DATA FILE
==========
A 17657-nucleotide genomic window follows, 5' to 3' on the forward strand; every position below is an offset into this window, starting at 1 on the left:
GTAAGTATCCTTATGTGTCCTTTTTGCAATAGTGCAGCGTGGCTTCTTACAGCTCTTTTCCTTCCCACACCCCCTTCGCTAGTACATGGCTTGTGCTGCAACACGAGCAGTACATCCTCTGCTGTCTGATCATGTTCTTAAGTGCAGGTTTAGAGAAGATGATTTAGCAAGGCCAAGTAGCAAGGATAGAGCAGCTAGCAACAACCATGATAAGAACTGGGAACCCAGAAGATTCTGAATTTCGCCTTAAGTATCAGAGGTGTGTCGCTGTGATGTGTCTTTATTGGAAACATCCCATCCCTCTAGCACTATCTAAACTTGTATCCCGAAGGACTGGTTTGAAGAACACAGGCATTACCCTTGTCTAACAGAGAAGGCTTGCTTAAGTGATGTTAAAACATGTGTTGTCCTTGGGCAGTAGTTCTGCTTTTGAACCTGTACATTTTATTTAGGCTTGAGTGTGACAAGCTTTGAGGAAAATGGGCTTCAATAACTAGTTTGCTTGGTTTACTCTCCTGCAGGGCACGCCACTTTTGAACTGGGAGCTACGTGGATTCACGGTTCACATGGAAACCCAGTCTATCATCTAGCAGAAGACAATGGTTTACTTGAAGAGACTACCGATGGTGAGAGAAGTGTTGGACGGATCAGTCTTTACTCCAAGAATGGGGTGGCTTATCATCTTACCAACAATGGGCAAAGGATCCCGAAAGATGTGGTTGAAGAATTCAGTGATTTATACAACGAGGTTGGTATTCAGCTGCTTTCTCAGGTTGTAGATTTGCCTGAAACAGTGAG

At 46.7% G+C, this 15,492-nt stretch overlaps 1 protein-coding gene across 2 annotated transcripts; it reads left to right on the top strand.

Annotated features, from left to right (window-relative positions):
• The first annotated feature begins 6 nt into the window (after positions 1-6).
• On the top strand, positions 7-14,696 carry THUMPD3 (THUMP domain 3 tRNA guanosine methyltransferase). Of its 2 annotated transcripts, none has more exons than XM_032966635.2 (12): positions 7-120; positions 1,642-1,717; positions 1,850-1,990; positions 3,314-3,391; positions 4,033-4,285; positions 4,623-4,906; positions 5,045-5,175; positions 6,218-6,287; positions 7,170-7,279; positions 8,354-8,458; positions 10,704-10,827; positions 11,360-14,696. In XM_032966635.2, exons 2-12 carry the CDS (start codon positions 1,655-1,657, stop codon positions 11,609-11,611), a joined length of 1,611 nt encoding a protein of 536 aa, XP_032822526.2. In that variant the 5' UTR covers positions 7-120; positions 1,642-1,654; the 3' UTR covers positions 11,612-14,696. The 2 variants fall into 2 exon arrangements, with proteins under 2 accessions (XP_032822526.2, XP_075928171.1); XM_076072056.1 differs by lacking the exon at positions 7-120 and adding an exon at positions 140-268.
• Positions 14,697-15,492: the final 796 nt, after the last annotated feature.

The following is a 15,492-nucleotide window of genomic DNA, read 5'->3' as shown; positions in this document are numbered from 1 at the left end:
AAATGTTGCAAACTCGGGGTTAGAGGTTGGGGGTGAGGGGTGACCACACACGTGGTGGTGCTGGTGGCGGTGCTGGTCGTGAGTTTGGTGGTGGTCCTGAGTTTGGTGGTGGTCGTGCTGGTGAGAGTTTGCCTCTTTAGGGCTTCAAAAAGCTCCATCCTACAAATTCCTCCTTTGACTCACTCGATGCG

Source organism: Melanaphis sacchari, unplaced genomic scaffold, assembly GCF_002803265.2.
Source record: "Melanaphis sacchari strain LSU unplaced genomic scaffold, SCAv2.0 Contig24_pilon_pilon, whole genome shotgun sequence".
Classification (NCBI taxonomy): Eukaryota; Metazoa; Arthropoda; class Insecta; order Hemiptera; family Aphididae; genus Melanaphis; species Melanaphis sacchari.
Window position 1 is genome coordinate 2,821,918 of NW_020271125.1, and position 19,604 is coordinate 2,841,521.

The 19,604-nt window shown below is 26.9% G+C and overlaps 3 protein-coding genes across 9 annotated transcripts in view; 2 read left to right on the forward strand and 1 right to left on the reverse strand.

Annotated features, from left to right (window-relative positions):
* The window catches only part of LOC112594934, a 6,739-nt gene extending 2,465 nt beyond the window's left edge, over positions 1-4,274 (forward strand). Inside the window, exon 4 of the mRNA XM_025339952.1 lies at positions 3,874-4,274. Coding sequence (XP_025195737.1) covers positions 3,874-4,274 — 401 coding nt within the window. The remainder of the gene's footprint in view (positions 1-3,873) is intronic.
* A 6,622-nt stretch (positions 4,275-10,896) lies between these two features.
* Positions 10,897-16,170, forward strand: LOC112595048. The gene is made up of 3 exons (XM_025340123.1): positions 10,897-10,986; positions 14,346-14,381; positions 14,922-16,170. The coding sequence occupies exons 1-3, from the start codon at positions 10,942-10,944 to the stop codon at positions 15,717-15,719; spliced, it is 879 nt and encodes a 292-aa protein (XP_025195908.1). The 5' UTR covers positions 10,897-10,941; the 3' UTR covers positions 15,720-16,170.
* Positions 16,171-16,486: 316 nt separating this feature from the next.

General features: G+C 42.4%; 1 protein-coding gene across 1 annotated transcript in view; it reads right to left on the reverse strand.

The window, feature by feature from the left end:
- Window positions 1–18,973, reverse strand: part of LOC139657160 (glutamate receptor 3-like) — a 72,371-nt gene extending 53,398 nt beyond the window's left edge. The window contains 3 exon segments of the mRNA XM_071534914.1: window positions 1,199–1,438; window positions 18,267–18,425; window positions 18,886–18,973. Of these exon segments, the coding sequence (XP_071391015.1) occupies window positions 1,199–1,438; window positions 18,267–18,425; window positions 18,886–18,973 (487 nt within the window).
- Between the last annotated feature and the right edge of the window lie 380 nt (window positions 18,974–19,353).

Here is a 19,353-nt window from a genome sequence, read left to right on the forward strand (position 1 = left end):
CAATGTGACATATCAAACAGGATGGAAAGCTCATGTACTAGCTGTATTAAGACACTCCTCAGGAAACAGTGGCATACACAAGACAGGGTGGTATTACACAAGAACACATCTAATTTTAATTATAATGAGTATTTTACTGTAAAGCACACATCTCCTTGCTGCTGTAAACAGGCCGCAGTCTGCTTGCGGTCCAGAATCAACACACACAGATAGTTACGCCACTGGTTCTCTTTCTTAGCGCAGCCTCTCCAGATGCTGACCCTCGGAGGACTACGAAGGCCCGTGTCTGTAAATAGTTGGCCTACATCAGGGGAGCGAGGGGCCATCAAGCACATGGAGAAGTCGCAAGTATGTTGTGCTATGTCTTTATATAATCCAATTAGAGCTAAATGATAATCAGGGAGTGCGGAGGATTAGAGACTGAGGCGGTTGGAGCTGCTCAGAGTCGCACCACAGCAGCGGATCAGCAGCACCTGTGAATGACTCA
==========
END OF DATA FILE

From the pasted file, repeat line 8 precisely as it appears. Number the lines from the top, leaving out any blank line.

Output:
The following is a 15,492-nucleotide window of genomic DNA, read 5'->3' as shown; positions in this document are numbered from 1 at the left end: